"Back then, we used to go to our minister and ask him to point out the good, honest boys," the senior McCoy said. "That's how we got our people."

Both McCoys said the job of the bank CEO is never really finished.

"Wherever I am, I'm selling the bank," the son said. "At a cocktail party, I'm trying to find the new guy in town with a lot of money who might want to do some business with the bank. I never turn it off."

The younger McCoy estimated his average working day at about 12 to 13 hours. The father said his average day lasted roughly from 8 a.m. to 7 p.m. And grandfather McCoy never stopped working, even after four heart attacks, until the day he died at 71 - from his fifth.

The father recalled a story: In 1960, shortly after taking over as CEO, he could not make it home for dinner - for 41 straight days. "My 14-year-old daughter asked, 'When's Daddy going to be vice president again?'"

He acknowledged that his "nose to the grindstone" approach may have taken its toll, but he proudly pointed to his marriage of 55 years and his son's decision to follow him into the profession.

Banc One is 10 times larger than when the senior McCoy retired and is involved in many new businesses, but the current chief shares the same worries as his father and grandfather before him.

"How do you screw up a bank? Bad loans, bad loans, or bad loans," the son said. "We don't lend our legal limit - $700 million - because I don't ever want to wake up one morning and find out we've lost $700 million. If we lose $7 million, I'm mad enough."

To be sure, the job has changed.

The father and grandfather called themselves bankers; the son sees himself more as a corporate manager. His managerial skills, though honed in the world of banking, are transferable to any number of industries. His job is mostly managing people and making sure the company keeps ticking; his predecessors probably spent most of their time drumming up savings accounts or loans.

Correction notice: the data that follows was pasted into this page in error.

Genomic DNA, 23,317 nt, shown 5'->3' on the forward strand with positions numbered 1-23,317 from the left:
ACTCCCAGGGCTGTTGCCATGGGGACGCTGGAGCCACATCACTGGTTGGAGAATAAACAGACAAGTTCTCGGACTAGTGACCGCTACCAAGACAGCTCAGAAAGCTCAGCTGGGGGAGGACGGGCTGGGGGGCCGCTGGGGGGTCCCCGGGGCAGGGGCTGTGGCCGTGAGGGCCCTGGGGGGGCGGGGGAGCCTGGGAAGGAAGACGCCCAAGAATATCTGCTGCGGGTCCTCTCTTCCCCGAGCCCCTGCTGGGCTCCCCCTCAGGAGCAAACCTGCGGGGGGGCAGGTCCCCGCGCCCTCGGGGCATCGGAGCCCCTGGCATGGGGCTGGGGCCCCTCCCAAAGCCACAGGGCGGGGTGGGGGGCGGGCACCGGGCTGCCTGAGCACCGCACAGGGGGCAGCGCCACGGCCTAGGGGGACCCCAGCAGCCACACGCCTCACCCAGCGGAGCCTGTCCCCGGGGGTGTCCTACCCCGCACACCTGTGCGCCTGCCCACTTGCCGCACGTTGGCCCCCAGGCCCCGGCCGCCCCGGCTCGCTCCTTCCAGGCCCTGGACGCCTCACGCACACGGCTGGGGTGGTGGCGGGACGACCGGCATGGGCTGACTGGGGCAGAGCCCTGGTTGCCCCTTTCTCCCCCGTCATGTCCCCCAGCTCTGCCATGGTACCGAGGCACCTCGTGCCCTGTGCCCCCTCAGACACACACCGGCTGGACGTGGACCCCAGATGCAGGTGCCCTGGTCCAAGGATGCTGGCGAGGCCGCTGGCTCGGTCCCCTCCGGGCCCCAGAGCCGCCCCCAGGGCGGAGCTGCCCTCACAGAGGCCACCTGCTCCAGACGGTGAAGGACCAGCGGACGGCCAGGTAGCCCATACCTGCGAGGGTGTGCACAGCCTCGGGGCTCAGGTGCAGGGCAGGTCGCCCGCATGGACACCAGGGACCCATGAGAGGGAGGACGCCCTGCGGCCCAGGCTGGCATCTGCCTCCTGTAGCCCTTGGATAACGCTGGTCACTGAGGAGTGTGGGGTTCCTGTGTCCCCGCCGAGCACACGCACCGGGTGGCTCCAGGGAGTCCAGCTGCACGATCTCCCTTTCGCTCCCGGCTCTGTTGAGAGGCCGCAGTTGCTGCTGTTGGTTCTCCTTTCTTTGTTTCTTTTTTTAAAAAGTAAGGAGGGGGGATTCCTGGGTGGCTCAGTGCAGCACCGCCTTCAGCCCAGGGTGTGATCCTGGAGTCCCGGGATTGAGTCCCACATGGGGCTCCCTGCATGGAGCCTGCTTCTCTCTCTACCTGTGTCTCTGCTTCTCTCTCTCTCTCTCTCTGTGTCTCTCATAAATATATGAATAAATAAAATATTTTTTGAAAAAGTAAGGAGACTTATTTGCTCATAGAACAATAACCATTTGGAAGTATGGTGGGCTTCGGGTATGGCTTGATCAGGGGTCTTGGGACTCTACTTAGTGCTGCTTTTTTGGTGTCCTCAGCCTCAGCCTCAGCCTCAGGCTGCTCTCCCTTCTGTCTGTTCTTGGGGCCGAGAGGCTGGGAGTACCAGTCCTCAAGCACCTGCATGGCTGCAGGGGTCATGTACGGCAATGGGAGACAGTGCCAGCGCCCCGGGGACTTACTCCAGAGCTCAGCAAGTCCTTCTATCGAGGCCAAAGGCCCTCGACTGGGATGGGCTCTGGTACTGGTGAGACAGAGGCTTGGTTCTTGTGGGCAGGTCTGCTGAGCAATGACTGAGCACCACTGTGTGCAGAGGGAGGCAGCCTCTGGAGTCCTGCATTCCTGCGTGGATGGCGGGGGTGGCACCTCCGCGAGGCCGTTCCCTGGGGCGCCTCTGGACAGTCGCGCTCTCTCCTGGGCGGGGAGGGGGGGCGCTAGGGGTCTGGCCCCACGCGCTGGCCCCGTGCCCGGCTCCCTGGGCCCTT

What's more, the scope of the job, in geographical reach and complexity, has expanded far beyond its previous parameters, the son said.

"When my father went out of the office, he was still in Ohio. I'm out of the state probably three times a week."

The current chief requires a company jet to get him to all of Banc One's major markets at least twice a year.

Because of its expanse and the ongoing dismantling of the barriers to interstate branching, Banc One, like many other regional banks, is concerned more with federal than state legislative issues.

Whereas Banc One under the senior McCoy spent most of its lobbying dollars in the state capital, the son hosts $1,500-a-plate dinners in his home for members of Congress such as Jim Leach, chairman of the House Banking Committee. Mr. McCoy goes to Washington about once a month.

Will the McCoy legacy at Banc One continue?

John B. McCoy's two daughters appear to have ruled out careers at the bank. Tracy, 25, has gone into teaching. Paige, 22, is finishing up a business degree, but she hasn't shown a strong interest in following in her father's footsteps.

That leaves a 17-year-old son, who will be a high school senior this year. No word on his plans yet, but his name is auspicious: John T. McCoy.